While the complexities of ag data have been recognized, it is worth pointing out that there is not only one type of data, but data may often contain a combination of personal and non-personal information (Wiseman et al. 2018). The EU has recognised the potential for the overlap of the provisions of the GDPR and the Free Flow Regulation by providing that should ag-data fail to meet the definition of ‘personal data’, under the GDPR, it may fall within the free flow regulation (European Commission 2018).

In efforts to advance the free flow of data, article 6 specifically advocates for self-regulatory codes of conduct for data in all EU sectors.Footnote 19 The implementation of such codes is thought to enhance and guide data mobility practices. Generally, data codes aim to guide the practices on the consent, disclosure and transparency of data sharing (Sanderson et al. 2018). The European Commission itself reinforced the Regulation’s call for codes and aims to accelerate their development by highlighting that with codes, EU citizens and service providers will engage in unambiguous and clear practices when transferring data between service providers (European Commission 2017). More specifically, the Commission seeks to ensure data providers and their professional users (businesses) are well informed on the terms and conditions of data use.Footnote 20 This is essential in developing transparent practices prior to data processing contracts taking effect.

As ag-data was categorised as non-personal data for the purposes of the Free Flow regulation, the development of codes became highly appealing to the European agri-business sector. Accordingly, the major EU stakeholders within the agri-sector instigated the prompt drafting of the EU Code for ag-data sharing.Footnote 21 Director Daniel Azevedo of the leading association for EU farmers, Copa-Cogeca, indicated the agri-industry was the first to acknowledge the Commission’s request in creating self-regulatory codes.Footnote 22 Azevedo further emphasised, an ag-data code advances ag-data circulation and promotes its benefits, thus fortifying the objective of the Free Flow Regulation.Footnote 23 This would ensure farmers seamlessly adapt to the digital era and more readily adopt technological solutions to farming.

The timely response from the agri-sector led to the official launch of the EU Code on 23 April 2018, which was signed by eleven major organizations representing EU agri-businesses.Footnote 24 To help understand the role that the EU Code can play in building trust and transparency in data sharing, first, it is useful to examine the key aims and features of the EU Code.

Key aims and features of the EU Code

In welcoming the new EU Code and highlighting the important role that data can play in the technological breakthroughs in precision farming, the EU Agricultural Commissioner, Phil Hogan, warned that data sharing could be very controversial “if not handled properly”. He observed “We need to protect farmers in regard to the data they generate and make sure everybody participates; not only the big companies” (Stam and Michalopoulos 2018). The EU Code starts by addressing this very issue by stating, “The farmer remains at the heart of the collection, processing and management of agricultural data (Copa-Cogeca et al. 2018).” One of most positive features of the EU Code is that it has raised awareness of a wide range of issues raised by ag data sharing by attempting to open the conversation between agribusinesses who produce IOT technologies for farms and farmers about the terms of their data sharing relationship. The signatories to the Code acknowledge that ‘farmer and agribusinesses are more than willing to share data with each other and engage in a more open data mind-set. However, they will only do so if the potential benefits and risks are made clear and when they can trust that these are settled in a proper and fair way through contractual agreements.’Footnote 25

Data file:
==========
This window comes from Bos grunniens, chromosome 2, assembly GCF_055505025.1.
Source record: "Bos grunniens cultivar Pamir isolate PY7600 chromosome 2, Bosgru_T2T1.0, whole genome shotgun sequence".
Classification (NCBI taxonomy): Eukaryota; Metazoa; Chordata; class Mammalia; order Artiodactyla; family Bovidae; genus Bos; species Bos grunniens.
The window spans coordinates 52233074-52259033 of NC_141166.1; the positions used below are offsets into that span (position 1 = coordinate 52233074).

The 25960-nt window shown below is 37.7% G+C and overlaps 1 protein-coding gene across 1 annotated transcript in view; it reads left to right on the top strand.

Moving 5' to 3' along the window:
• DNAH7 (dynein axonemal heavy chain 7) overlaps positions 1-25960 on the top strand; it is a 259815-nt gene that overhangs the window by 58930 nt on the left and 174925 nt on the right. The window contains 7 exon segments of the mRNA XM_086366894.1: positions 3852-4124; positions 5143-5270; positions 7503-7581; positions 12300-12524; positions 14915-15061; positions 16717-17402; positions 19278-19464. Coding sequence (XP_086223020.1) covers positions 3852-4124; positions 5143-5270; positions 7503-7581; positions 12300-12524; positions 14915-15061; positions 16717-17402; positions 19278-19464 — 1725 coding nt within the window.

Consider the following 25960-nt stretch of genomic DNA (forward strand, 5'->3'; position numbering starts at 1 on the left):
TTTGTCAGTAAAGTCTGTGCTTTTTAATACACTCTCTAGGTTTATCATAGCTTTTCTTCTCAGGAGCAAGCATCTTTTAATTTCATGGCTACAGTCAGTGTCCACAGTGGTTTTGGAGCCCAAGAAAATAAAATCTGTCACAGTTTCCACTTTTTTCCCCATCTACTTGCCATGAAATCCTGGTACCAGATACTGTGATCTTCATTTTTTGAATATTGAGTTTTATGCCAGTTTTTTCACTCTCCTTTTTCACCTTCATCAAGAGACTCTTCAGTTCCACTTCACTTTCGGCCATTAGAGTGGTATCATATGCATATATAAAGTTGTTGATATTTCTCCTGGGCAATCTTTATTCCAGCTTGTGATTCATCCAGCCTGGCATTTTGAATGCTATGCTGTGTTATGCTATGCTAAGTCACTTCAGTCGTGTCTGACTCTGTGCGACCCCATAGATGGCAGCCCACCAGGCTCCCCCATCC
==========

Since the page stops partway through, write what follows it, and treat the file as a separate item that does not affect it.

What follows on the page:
At the heart of the EU Code is the notion that with greater transparency around the terms dealing with the access and use of data, farmers will develop trust in the way that their data is being managed. To do that, the EU Code has formulated five key principles (see Table 1) that serve as a guiding framework on the access and use of ag-data and which aim to ensure trust between agribusinesses regarding: data ownership, data access/control/portability, protection and transparency, privacy and security, and principles on liability/intellectual property.Footnote 26 All five principles taken together require the parties in the data sharing network to respect that the ‘data originators’Footnote 27 should have control over their data, in the sense that they should know how the data are used and who has access to them. They also require that the contracts be transparent: i.e. explaining the key rights, obligations and data sharing purposes and any benefits, in simple and understandable language.Footnote 28 Collection, storage and use can only happen with informed express permission of the data originator in a contract and further permissions must be sought where data is to be shared with third parties.Footnote 29 Agribusinesses are encouraged to explain what they do with data and to give data originators control and this is evinced through its leading statement, 'transparency and responsibility are key to gaining trust.’Footnote 30 While this goal is laudable in itself, there are reasons to doubt if and to what extent it will be able to realize its eventual purpose, which is to foster trust in the data sharing network and foster ag-tech innovations. Of course, these principles signify the EU Code is targeting the outcomes arising out of ag-data practices, such as trust, rather than formulating enforceable rules (Sanderson et al. 2018). But apart from that, a contractarian perspective can only tell part of the story about trust, which needs to be supplemented by another approach which takes into account the contextual and social interactions in which trust-relationships historically generate.

Table 1 The five principles of the EU code